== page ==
CM . . .
. Volume XI Number 17 . . . . April 29, 2005
When Heddy van Gurp's 14-year-old son, Dan, was intentionally hip-checked into the stage at a school assembly, he died as a result of the injury he sustained. This wanton act of bullying had such an impact on Heddy that she dedicated her life to promoting peace in schools. A teacher, herself, Heddy and her group, Peaceful Schools International, have successfully established the Peaceful Schools Movement in schools all over the world.
Teaching Peace in a Time of War is an account of her efforts to introduce peaceful schools in Belgrade, Serbia. This is a powerful film. Interviews with adults and children about their reaction to the past 10 years of war are both heartbreaking and disturbing. The background provided shows that there is a great deal of lingering anger, hatred and for some, unfinished business. The schools are in need of repair, the teachers are overwhelmed, and the students see violence as the normal way of interacting. One student laughingly states how he would like to take a chainsaw to Muslims at prayer, and yet one of his friends is a Muslim. The Muslim student tells how a gang of boys chased after him and killed his dog when it tried to defend him. One girl's father admits that, while the war was horrible, he had a good time. After 50 years of waiting, he says, it was worth it to be able to strike back. In this climate, the teachers, with Heddy's help, have undertaken the task of bringing peace to the school and to the students.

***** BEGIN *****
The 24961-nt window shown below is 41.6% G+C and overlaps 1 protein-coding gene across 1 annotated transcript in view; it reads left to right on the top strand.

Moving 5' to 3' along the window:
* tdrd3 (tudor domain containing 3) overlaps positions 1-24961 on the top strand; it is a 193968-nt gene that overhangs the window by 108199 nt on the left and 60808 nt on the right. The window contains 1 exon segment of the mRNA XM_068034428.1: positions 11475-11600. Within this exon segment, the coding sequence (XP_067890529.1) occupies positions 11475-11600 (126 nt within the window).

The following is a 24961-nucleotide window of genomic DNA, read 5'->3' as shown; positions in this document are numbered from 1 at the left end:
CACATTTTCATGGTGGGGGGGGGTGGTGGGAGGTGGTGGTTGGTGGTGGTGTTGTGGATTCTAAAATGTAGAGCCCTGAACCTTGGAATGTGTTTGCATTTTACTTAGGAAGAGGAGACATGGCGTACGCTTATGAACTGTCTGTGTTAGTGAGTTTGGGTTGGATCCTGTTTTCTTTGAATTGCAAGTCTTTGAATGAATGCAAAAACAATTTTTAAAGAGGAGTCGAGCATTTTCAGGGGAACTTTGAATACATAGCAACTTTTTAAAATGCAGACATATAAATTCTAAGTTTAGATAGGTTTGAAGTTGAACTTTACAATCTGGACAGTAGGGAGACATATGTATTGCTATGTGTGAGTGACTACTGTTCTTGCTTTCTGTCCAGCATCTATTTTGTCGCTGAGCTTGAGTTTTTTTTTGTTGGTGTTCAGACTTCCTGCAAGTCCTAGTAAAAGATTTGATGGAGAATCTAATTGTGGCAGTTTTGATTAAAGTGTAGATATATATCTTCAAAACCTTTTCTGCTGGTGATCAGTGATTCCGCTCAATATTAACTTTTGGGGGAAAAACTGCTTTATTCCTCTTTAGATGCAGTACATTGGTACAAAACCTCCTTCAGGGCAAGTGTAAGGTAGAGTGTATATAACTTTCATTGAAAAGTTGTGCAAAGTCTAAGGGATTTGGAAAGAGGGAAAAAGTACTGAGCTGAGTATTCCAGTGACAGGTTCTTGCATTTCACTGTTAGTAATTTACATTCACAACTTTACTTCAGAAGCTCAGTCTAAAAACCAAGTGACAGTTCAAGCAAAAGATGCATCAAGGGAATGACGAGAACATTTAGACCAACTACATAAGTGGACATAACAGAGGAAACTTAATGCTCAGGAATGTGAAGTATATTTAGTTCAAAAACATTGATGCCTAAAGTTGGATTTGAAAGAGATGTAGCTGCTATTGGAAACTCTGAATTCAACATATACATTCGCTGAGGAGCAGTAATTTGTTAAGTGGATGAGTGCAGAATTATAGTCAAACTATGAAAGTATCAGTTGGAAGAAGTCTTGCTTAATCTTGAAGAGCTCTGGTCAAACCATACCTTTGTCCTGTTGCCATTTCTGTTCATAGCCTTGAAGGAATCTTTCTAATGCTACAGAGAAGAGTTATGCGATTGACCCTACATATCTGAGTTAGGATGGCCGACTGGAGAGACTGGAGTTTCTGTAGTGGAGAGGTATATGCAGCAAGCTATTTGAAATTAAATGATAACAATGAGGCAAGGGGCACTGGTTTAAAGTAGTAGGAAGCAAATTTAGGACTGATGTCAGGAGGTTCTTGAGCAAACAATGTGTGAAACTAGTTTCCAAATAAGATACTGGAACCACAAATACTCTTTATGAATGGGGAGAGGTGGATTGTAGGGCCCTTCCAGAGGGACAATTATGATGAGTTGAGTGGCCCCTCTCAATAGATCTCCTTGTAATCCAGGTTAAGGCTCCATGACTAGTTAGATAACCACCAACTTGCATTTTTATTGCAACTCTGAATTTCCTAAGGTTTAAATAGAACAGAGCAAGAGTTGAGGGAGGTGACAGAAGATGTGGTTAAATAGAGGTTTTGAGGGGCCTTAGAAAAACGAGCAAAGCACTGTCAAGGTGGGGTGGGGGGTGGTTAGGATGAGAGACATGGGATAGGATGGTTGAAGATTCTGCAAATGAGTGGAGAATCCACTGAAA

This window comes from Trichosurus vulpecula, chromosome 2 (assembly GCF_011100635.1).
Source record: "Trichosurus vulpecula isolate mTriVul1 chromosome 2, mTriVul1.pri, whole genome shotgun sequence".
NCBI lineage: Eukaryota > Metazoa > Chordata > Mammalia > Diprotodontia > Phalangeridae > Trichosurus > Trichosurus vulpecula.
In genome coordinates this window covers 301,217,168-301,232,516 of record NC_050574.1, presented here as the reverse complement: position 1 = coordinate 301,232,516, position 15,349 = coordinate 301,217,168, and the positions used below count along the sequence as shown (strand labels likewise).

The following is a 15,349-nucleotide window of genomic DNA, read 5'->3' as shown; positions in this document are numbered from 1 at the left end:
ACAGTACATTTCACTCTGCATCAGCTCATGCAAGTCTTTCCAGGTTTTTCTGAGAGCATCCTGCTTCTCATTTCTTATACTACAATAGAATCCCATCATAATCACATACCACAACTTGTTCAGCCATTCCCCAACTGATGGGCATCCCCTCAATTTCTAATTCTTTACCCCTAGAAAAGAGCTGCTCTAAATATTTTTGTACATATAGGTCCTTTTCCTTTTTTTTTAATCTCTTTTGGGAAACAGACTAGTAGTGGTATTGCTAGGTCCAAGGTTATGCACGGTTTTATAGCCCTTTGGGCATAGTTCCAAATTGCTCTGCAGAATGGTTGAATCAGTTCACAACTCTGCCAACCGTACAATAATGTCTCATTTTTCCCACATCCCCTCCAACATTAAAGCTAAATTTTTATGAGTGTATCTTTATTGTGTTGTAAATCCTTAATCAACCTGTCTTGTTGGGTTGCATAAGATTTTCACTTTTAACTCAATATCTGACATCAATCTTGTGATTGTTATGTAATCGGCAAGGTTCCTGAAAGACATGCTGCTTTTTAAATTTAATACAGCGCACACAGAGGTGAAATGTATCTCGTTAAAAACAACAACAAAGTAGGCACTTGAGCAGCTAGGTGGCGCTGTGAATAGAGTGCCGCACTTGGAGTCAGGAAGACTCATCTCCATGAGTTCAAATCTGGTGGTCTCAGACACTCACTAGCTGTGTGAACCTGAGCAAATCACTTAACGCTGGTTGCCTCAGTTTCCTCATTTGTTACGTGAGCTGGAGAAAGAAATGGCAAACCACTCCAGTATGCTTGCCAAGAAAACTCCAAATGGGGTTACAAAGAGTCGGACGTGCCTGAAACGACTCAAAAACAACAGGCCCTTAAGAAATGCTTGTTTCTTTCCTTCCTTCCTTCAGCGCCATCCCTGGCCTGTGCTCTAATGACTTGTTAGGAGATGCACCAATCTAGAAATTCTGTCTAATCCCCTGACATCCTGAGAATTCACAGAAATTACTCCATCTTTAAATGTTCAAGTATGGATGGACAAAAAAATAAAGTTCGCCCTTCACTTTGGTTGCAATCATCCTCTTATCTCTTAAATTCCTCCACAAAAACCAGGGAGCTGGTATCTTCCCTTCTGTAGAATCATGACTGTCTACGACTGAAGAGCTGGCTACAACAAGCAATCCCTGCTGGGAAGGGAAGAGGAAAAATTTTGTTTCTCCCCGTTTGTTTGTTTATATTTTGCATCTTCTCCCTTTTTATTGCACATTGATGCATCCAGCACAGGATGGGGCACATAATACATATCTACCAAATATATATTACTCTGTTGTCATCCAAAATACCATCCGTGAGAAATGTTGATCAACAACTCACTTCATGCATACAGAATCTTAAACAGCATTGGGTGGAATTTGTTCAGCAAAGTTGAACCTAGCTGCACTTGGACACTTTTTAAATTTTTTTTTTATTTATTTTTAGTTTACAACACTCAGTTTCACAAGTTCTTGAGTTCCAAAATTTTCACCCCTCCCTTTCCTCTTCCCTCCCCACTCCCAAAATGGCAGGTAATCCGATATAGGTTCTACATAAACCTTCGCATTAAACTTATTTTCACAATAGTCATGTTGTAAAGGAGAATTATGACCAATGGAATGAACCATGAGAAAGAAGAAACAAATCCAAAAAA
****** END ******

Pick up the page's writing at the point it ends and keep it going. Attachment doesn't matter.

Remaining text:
Detailed interviews with the students and teachers provide the viewer with a rounded view of the challenges. A group of teachers comes to Canada to learn about the programme and are keen to bring back home what they learn. The students are willing and able to take control of their own school and, with the teachers' support, successes happen.
Teaching Peace in a Time of War is a must-see for all teachers. The skills shown can be used in any classroom, and the close-ups of the students show the universal needs of all children. Aspects of the film could be used in any school with a Peer Mediation Programme.
Frank Loreto is a teacher-librarian at St. Thomas Aquinas Secondary School in Brampton, ON.
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Copyright © the Manitoba Library Association. Reproduction for personal use is permitted only if this copyright notice is maintained. Any other reproduction is prohibited without permission.